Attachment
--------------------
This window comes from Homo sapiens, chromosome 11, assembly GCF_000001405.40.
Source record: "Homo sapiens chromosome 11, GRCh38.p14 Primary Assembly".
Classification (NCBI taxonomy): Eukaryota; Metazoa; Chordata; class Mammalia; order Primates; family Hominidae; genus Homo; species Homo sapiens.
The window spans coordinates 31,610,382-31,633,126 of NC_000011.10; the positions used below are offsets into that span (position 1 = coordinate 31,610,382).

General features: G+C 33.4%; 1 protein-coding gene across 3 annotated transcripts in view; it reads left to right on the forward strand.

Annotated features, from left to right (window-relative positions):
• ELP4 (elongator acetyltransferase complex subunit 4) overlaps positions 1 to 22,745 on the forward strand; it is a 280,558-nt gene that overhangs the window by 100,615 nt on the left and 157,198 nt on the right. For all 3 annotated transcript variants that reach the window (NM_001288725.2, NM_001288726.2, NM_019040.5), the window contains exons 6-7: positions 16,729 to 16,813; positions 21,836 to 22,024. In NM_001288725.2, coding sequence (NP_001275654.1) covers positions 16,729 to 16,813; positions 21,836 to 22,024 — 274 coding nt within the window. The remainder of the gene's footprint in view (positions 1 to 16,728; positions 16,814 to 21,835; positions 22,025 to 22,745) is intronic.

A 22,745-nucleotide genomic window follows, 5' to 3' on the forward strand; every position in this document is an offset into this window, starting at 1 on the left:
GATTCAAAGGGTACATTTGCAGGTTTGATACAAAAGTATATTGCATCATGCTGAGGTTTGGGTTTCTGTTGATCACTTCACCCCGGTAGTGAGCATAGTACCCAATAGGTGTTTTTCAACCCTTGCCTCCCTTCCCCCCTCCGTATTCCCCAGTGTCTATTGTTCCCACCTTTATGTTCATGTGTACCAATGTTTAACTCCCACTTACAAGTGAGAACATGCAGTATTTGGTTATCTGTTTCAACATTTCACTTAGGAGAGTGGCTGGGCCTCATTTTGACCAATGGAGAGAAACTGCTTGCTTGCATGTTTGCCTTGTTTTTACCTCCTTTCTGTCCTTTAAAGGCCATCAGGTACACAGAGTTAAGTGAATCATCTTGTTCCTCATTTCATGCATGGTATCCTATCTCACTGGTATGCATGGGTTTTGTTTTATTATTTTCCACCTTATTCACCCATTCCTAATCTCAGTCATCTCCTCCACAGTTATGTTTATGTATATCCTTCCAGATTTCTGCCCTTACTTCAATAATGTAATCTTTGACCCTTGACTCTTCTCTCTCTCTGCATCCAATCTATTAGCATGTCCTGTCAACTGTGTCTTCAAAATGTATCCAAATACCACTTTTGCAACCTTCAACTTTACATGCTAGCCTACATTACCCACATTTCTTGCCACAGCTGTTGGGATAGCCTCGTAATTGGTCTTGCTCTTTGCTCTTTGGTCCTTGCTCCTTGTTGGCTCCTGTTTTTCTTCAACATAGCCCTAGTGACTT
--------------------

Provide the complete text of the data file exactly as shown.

This window comes from Homo sapiens, chromosome 11, assembly GCF_000001405.40.
Source record: "Homo sapiens chromosome 11, GRCh38.p14 Primary Assembly".
Classification (NCBI taxonomy): Eukaryota; Metazoa; Chordata; class Mammalia; order Primates; family Hominidae; genus Homo; species Homo sapiens.
The window spans coordinates 31,610,382-31,633,126 of NC_000011.10; the positions used below are offsets into that span (position 1 = coordinate 31,610,382).

General features: G+C 33.4%; 1 protein-coding gene across 3 annotated transcripts in view; it reads left to right on the forward strand.

Annotated features, from left to right (window-relative positions):
• ELP4 (elongator acetyltransferase complex subunit 4) overlaps positions 1 to 22,745 on the forward strand; it is a 280,558-nt gene that overhangs the window by 100,615 nt on the left and 157,198 nt on the right. For all 3 annotated transcript variants that reach the window (NM_001288725.2, NM_001288726.2, NM_019040.5), the window contains exons 6-7: positions 16,729 to 16,813; positions 21,836 to 22,024. In NM_001288725.2, coding sequence (NP_001275654.1) covers positions 16,729 to 16,813; positions 21,836 to 22,024 — 274 coding nt within the window. The remainder of the gene's footprint in view (positions 1 to 16,728; positions 16,814 to 21,835; positions 22,025 to 22,745) is intronic.

A 22,745-nucleotide genomic window follows, 5' to 3' on the forward strand; every position in this document is an offset into this window, starting at 1 on the left:
GATTCAAAGGGTACATTTGCAGGTTTGATACAAAAGTATATTGCATCATGCTGAGGTTTGGGTTTCTGTTGATCACTTCACCCCGGTAGTGAGCATAGTACCCAATAGGTGTTTTTCAACCCTTGCCTCCCTTCCCCCCTCCGTATTCCCCAGTGTCTATTGTTCCCACCTTTATGTTCATGTGTACCAATGTTTAACTCCCACTTACAAGTGAGAACATGCAGTATTTGGTTATCTGTTTCAACATTTCACTTAGGAGAGTGGCTGGGCCTCATTTTGACCAATGGAGAGAAACTGCTTGCTTGCATGTTTGCCTTGTTTTTACCTCCTTTCTGTCCTTTAAAGGCCATCAGGTACACAGAGTTAAGTGAATCATCTTGTTCCTCATTTCATGCATGGTATCCTATCTCACTGGTATGCATGGGTTTTGTTTTATTATTTTCCACCTTATTCACCCATTCCTAATCTCAGTCATCTCCTCCACAGTTATGTTTATGTATATCCTTCCAGATTTCTGCCCTTACTTCAATAATGTAATCTTTGACCCTTGACTCTTCTCTCTCTCTGCATCCAATCTATTAGCATGTCCTGTCAACTGTGTCTTCAAAATGTATCCAAATACCACTTTTGCAACCTTCAACTTTACATGCTAGCCTACATTACCCACATTTCTTGCCACAGCTGTTGGGATAGCCTCGTAATTGGTCTTGCTCTTTGCTCTTTGGTCCTTGCTCCTTGTTGGCTCCTGTTTTTCTTCAACATAGCCCTAGTGACTT